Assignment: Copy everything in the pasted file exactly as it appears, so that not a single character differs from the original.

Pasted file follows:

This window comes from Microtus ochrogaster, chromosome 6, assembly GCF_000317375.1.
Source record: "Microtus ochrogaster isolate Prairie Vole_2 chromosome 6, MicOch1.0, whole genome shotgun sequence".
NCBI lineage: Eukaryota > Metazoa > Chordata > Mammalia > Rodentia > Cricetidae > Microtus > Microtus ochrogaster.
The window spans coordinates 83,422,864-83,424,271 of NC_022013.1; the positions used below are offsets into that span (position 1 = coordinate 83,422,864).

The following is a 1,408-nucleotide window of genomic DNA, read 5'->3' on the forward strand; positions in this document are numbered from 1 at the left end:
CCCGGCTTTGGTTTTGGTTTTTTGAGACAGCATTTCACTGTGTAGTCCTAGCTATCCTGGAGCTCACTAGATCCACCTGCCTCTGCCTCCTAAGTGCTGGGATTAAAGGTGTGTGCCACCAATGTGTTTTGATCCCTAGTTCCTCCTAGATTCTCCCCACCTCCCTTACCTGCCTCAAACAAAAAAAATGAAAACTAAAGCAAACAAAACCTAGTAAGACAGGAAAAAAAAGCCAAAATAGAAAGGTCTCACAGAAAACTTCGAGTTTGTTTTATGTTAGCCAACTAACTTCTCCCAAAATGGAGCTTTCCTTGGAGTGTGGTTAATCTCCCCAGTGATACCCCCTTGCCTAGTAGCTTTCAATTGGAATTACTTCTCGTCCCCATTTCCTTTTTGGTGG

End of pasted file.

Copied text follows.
This window comes from Microtus ochrogaster, chromosome 6, assembly GCF_000317375.1.
Source record: "Microtus ochrogaster isolate Prairie Vole_2 chromosome 6, MicOch1.0, whole genome shotgun sequence".
NCBI lineage: Eukaryota > Metazoa > Chordata > Mammalia > Rodentia > Cricetidae > Microtus > Microtus ochrogaster.
The window spans coordinates 83,422,864-83,424,271 of NC_022013.1; the positions used below are offsets into that span (position 1 = coordinate 83,422,864).

The following is a 1,408-nucleotide window of genomic DNA, read 5'->3' on the forward strand; positions in this document are numbered from 1 at the left end:
CCCGGCTTTGGTTTTGGTTTTTTGAGACAGCATTTCACTGTGTAGTCCTAGCTATCCTGGAGCTCACTAGATCCACCTGCCTCTGCCTCCTAAGTGCTGGGATTAAAGGTGTGTGCCACCAATGTGTTTTGATCCCTAGTTCCTCCTAGATTCTCCCCACCTCCCTTACCTGCCTCAAACAAAAAAAATGAAAACTAAAGCAAACAAAACCTAGTAAGACAGGAAAAAAAAGCCAAAATAGAAAGGTCTCACAGAAAACTTCGAGTTTGTTTTATGTTAGCCAACTAACTTCTCCCAAAATGGAGCTTTCCTTGGAGTGTGGTTAATCTCCCCAGTGATACCCCCTTGCCTAGTAGCTTTCAATTGGAATTACTTCTCGTCCCCATTTCCTTTTTGGTGG